The most essential thing you need to know about countries’ external debt is this: even if the debt-to-GDP ratio is high, a country that pays very low interest amounts is not considered to be at risk. A country with a low debt-to-GDP ratio and very high interest debt is always at more risk than others are. In short, the debt ratio is important, but the interest payments on the debt are more important.
To see whether the interest rates on the government securities are realistic, it would be best to compare them with the lending rates of the best private sector firms. If the gap between the two rates has grown in favour of government borrowing, it means some things are not exactly compliant with the market reality. Now, bearing this information in mind, let’s take another look at the debt ratios.
As it is known, the US government is expected to reach the debt limit of $31.385 trillion, fairly surpassing its GDP, which is just over $22 trillion. In fact, the debt stock of developed countries is well above their total GDPs, led by Japan with a debt-to-GDP ratio of around 200%. Japan is followed by Greece with 185%, Italy with 151%, Singapore with 131%, the United States with 126%, Portugal with 122%, Spain with 116%, France with 113%, Belgium with 107% and Canada with 102%.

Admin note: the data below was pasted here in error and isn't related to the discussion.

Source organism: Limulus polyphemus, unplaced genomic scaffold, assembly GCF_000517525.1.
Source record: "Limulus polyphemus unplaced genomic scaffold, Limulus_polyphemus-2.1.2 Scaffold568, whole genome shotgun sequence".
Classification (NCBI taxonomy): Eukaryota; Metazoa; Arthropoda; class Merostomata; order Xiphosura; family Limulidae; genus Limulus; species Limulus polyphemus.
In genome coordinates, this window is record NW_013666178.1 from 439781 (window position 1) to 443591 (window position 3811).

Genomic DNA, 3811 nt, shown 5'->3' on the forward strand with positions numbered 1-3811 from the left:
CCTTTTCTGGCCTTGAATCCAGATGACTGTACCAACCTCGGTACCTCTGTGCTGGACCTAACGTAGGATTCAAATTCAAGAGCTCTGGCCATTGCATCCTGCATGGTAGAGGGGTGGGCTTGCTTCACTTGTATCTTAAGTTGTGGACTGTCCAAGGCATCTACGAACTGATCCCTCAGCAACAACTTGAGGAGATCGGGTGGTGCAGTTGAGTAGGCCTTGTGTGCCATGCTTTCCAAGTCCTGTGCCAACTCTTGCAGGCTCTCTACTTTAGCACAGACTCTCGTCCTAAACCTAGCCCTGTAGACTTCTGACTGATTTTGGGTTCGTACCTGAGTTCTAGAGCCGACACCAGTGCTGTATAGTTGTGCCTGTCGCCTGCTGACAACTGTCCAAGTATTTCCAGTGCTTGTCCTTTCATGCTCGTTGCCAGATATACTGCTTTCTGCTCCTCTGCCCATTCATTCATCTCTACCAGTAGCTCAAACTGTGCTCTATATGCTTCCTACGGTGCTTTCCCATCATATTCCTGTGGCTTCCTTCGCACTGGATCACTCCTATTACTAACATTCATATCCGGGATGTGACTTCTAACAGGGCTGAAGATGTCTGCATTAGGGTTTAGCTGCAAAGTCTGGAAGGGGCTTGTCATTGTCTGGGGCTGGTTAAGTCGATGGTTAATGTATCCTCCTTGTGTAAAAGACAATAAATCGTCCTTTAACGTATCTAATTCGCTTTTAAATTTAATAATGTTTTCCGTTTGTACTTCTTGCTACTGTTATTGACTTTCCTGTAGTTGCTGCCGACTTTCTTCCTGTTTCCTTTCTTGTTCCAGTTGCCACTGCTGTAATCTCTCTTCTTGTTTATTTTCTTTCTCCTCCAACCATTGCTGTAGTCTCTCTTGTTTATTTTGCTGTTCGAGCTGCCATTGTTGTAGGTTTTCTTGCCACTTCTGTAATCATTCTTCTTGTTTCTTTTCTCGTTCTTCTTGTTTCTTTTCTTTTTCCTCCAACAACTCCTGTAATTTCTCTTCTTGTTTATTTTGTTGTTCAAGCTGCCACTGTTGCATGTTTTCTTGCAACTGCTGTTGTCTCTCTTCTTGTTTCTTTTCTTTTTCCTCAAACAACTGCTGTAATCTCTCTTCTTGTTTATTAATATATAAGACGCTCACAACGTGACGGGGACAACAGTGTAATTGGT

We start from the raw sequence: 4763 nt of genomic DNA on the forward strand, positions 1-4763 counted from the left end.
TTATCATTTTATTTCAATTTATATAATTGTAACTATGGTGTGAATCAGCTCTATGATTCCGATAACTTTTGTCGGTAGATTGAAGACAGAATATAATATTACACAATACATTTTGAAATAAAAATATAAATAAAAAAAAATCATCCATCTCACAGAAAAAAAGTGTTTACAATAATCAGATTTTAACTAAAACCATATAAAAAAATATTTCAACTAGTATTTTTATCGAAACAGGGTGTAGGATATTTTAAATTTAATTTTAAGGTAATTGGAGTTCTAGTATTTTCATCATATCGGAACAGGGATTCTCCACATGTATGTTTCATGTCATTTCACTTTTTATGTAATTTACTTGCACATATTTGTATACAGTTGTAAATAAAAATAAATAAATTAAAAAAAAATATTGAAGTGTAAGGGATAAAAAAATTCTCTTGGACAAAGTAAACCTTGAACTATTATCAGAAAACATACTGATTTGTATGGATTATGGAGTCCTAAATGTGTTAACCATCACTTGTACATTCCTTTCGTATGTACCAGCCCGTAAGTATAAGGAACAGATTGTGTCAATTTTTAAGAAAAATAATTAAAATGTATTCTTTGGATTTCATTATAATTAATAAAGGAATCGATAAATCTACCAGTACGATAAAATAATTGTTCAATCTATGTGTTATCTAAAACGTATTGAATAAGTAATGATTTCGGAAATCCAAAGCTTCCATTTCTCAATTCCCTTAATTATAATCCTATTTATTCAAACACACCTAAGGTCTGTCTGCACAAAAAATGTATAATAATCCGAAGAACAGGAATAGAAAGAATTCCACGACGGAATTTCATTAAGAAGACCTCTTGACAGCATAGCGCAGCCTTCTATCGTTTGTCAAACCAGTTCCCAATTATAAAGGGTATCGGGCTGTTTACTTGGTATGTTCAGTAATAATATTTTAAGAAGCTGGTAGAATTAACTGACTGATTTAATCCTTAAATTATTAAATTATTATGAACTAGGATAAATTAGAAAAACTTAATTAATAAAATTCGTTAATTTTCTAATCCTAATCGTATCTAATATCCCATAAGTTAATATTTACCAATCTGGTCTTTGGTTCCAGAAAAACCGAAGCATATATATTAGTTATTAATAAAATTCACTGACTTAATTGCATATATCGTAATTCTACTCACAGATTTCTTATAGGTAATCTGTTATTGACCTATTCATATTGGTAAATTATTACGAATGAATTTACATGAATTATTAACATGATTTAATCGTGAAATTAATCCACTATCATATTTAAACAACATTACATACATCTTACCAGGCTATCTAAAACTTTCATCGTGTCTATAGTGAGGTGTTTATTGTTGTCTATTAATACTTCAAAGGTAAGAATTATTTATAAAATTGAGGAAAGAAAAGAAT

Now let’s take a look at the emerging markets and underdeveloped economies: the record holder in this category is Sudan. The debt-to-GDP ratio in Sudan is estimated to have reached 284%, exceeding that of Japan, which has been at the top of the list for years. Cabo Verde is in second place after Sudan with 159%, Eritrea is in third place with 152% and Bhutan is in fourth place with 134%. The debt-to-GDP ratio in Egypt is around 94%, 92% in Brazil, 87% in India, 78% in China, 76% in Hungary, 74% in Argentina and 71% in Pakistan. In Turkey, this ratio was approximately 52% last year.
Surprisingly, the debt-to-GDP ratio in Russia is around 20%. Although Russia is currently at war with Ukraine, many of Russia’s economic parameters are better than developing countries. Perhaps Putin trusts the country’s finances more than he trusts in its army. At least it seems so, judging by the current situation.